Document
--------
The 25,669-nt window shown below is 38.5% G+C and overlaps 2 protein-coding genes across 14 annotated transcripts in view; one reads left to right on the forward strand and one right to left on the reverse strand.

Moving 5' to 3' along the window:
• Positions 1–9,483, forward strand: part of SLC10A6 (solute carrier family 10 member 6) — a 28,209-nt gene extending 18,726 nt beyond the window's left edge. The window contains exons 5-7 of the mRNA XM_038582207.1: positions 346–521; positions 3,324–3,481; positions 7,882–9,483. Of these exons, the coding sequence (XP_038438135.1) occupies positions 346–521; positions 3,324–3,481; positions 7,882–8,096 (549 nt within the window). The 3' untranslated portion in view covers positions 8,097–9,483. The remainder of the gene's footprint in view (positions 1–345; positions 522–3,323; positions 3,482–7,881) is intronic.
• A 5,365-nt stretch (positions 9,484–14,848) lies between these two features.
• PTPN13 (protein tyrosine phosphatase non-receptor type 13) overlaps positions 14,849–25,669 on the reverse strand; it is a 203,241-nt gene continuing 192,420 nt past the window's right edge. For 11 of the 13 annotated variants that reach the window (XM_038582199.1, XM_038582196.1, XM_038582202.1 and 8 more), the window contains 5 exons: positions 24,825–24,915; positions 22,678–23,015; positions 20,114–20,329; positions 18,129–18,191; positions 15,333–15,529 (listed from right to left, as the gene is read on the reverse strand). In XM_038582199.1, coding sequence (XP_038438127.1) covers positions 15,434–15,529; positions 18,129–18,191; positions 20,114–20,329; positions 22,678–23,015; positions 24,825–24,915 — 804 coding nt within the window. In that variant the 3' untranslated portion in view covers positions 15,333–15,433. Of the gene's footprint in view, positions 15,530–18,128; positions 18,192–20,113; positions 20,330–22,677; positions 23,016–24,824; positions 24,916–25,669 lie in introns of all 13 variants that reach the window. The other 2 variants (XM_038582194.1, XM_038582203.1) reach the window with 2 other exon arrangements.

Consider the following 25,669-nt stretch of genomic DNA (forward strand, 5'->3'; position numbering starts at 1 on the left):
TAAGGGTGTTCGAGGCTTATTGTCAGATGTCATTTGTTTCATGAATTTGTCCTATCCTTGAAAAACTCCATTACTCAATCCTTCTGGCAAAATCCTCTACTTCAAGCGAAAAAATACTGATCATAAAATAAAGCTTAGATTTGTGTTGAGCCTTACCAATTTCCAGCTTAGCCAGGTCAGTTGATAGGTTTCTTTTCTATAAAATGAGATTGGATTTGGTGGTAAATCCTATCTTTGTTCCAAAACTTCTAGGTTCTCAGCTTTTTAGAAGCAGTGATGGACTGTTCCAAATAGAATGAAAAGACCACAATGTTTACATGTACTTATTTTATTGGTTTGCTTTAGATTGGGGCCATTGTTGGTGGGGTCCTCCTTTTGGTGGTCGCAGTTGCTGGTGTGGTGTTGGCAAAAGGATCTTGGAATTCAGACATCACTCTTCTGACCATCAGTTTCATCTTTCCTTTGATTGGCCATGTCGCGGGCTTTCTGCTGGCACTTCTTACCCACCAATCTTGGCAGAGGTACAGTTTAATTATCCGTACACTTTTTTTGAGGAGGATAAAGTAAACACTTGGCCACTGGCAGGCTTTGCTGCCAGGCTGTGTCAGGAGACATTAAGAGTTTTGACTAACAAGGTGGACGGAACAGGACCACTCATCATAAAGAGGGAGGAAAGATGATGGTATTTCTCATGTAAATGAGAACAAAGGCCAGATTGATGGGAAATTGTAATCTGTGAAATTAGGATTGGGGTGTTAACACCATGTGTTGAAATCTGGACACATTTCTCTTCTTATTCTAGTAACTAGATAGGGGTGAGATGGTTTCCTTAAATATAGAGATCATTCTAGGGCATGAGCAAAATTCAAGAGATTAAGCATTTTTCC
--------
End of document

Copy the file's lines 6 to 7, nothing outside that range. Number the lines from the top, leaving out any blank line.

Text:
Consider the following 25,669-nt stretch of genomic DNA (forward strand, 5'->3'; position numbering starts at 1 on the left):
TAAGGGTGTTCGAGGCTTATTGTCAGATGTCATTTGTTTCATGAATTTGTCCTATCCTTGAAAAACTCCATTACTCAATCCTTCTGGCAAAATCCTCTACTTCAAGCGAAAAAATACTGATCATAAAATAAAGCTTAGATTTGTGTTGAGCCTTACCAATTTCCAGCTTAGCCAGGTCAGTTGATAGGTTTCTTTTCTATAAAATGAGATTGGATTTGGTGGTAAATCCTATCTTTGTTCCAAAACTTCTAGGTTCTCAGCTTTTTAGAAGCAGTGATGGACTGTTCCAAATAGAATGAAAAGACCACAATGTTTACATGTACTTATTTTATTGGTTTGCTTTAGATTGGGGCCATTGTTGGTGGGGTCCTCCTTTTGGTGGTCGCAGTTGCTGGTGTGGTGTTGGCAAAAGGATCTTGGAATTCAGACATCACTCTTCTGACCATCAGTTTCATCTTTCCTTTGATTGGCCATGTCGCGGGCTTTCTGCTGGCACTTCTTACCCACCAATCTTGGCAGAGGTACAGTTTAATTATCCGTACACTTTTTTTGAGGAGGATAAAGTAAACACTTGGCCACTGGCAGGCTTTGCTGCCAGGCTGTGTCAGGAGACATTAAGAGTTTTGACTAACAAGGTGGACGGAACAGGACCACTCATCATAAAGAGGGAGGAAAGATGATGGTATTTCTCATGTAAATGAGAACAAAGGCCAGATTGATGGGAAATTGTAATCTGTGAAATTAGGATTGGGGTGTTAACACCATGTGTTGAAATCTGGACACATTTCTCTTCTTATTCTAGTAACTAGATAGGGGTGAGATGGTTTCCTTAAATATAGAGATCATTCTAGGGCATGAGCAAAATTCAAGAGATTAAGCATTTTTCC